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I need help creating a batch file that first runs a command on every file in every subdirectory, and then deletes the file that the command was just run on.

For example:

c:\temp\1\file.abc
c:\temp\2\file.abc
c:\temp\2\file2.abc

Would run:
execute_command.exe c:\temp\1\file.abc
del c:\temp\1\file.abc
execute_command.exe c:\temp\2\file.abc
del c:\temp\2\file.abc
execute_command.exe c:\temp\2\file2.abc
del c:\temp\2\file2.abc

Any help would be appreciated. Thanks.

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3  
What have you tried so far? What research have you done? –  bot403 Mar 29 '11 at 19:31
    
Well I figured out how to do it for a specified directory with "for /f %f in ('dir /b c:\temp\1') do execute_command.exe c:\temp\1\" which is fine for a single directory, but I'm not sure how to do something similar for every subdirectory; I could get a listing of all the files using dir /a /s /b, but at point I'm stuck on how to use those to execute a command. –  Rob Mar 29 '11 at 19:35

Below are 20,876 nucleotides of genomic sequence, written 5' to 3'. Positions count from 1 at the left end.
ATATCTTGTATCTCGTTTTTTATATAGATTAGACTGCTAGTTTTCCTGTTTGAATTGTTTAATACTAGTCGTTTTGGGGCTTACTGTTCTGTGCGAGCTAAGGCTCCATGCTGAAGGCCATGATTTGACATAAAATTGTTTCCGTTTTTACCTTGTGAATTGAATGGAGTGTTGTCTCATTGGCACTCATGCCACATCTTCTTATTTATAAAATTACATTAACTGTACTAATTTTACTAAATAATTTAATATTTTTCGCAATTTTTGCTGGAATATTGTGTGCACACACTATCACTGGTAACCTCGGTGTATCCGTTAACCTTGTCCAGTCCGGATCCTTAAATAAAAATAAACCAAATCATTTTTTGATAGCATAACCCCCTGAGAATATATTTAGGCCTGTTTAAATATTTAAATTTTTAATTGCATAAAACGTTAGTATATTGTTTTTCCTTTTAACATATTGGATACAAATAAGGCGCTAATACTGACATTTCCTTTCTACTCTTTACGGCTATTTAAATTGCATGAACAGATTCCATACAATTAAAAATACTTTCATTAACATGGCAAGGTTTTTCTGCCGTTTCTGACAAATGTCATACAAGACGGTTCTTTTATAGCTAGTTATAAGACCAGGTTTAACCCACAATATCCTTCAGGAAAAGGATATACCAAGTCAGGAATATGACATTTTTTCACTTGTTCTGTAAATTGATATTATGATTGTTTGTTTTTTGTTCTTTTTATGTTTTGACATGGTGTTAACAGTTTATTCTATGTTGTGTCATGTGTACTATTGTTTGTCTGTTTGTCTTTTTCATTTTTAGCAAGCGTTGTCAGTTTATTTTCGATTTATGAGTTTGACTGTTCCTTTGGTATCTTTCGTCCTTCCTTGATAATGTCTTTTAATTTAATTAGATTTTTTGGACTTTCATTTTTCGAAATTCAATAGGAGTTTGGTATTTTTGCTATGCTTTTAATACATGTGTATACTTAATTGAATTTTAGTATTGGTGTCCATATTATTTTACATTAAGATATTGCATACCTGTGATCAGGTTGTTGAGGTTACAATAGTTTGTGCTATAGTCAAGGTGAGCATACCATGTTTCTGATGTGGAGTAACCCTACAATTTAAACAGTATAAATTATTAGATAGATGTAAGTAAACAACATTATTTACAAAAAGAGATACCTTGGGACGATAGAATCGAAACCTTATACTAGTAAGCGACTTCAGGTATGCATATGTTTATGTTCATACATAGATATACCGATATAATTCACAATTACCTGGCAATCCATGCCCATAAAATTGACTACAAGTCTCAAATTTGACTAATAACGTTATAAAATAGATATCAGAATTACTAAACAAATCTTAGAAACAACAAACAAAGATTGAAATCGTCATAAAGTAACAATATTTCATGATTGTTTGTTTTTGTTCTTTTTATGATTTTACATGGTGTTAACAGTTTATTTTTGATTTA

1 Answer 1

up vote 3 down vote accepted

From the C:\temp folder in your example, you should be able to just do

for /r %i in (*.abc) do execute_command.exe %i && del %i

The /r switch says "recurse into every subdirectory of the current directory and run this for command", and the && lets you put multiple commands in the do clause.

You can also specify which folder to use as the base for the recursion, so you could do this from anywhere (not just C:\temp) and it would work:

for /r C:\temp %i in (*.abc) do execute_command.exe %i && del %i

As Joey says in the comment, you can replace the && with an & depending on whether you want to delete the file even if execute_command.exe returns an error.

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2  
Just use & if you really want to delete the file and ignore the return value of the command. –  Joey Mar 29 '11 at 19:44
    
@Joey, good point, edited. –  Kevin Mar 29 '11 at 19:46
    
Perfect, this is exactly what I was looking for, thanks :) –  Rob Mar 29 '11 at 19:56

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